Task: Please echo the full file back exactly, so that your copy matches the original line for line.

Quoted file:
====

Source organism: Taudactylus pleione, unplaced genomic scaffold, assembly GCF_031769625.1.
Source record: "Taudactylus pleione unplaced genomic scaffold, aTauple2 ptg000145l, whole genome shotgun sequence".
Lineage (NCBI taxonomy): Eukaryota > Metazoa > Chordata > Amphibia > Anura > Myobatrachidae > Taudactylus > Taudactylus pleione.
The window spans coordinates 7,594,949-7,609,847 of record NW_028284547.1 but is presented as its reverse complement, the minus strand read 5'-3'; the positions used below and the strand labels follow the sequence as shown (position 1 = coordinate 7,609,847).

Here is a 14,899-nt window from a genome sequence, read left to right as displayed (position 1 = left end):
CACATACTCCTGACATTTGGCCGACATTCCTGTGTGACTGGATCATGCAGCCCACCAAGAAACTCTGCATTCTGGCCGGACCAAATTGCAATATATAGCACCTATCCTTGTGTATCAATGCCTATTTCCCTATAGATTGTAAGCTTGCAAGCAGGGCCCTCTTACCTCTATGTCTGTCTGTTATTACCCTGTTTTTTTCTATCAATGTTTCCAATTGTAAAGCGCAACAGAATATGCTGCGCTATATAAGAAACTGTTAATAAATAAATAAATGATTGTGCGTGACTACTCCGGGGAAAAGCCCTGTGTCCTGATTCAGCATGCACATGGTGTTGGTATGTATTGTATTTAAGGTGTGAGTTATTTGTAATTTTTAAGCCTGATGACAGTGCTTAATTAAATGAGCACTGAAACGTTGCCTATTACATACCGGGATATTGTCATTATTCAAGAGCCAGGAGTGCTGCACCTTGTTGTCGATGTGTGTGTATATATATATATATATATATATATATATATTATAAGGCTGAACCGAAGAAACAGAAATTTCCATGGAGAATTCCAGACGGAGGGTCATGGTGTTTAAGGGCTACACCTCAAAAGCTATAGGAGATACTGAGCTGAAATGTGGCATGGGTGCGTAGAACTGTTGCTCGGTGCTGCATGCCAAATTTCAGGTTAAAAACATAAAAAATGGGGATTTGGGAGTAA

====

Source organism: Taudactylus pleione, unplaced genomic scaffold, assembly GCF_031769625.1.
Source record: "Taudactylus pleione unplaced genomic scaffold, aTauple2 ptg000145l, whole genome shotgun sequence".
Lineage (NCBI taxonomy): Eukaryota > Metazoa > Chordata > Amphibia > Anura > Myobatrachidae > Taudactylus > Taudactylus pleione.
The window spans coordinates 7,594,949-7,609,847 of record NW_028284547.1 but is presented as its reverse complement, the minus strand read 5'-3'; the positions used below and the strand labels follow the sequence as shown (position 1 = coordinate 7,609,847).

Here is a 14,899-nt window from a genome sequence, read left to right as displayed (position 1 = left end):
CACATACTCCTGACATTTGGCCGACATTCCTGTGTGACTGGATCATGCAGCCCACCAAGAAACTCTGCATTCTGGCCGGACCAAATTGCAATATATAGCACCTATCCTTGTGTATCAATGCCTATTTCCCTATAGATTGTAAGCTTGCAAGCAGGGCCCTCTTACCTCTATGTCTGTCTGTTATTACCCTGTTTTTTTCTATCAATGTTTCCAATTGTAAAGCGCAACAGAATATGCTGCGCTATATAAGAAACTGTTAATAAATAAATAAATGATTGTGCGTGACTACTCCGGGGAAAAGCCCTGTGTCCTGATTCAGCATGCACATGGTGTTGGTATGTATTGTATTTAAGGTGTGAGTTATTTGTAATTTTTAAGCCTGATGACAGTGCTTAATTAAATGAGCACTGAAACGTTGCCTATTACATACCGGGATATTGTCATTATTCAAGAGCCAGGAGTGCTGCACCTTGTTGTCGATGTGTGTGTATATATATATATATATATATATATATATATTATAAGGCTGAACCGAAGAAACAGAAATTTCCATGGAGAATTCCAGACGGAGGGTCATGGTGTTTAAGGGCTACACCTCAAAAGCTATAGGAGATACTGAGCTGAAATGTGGCATGGGTGCGTAGAACTGTTGCTCGGTGCTGCATGCCAAATTTCAGGTTAAAAACATAAAAAATGGGGATTTGGGAGTAA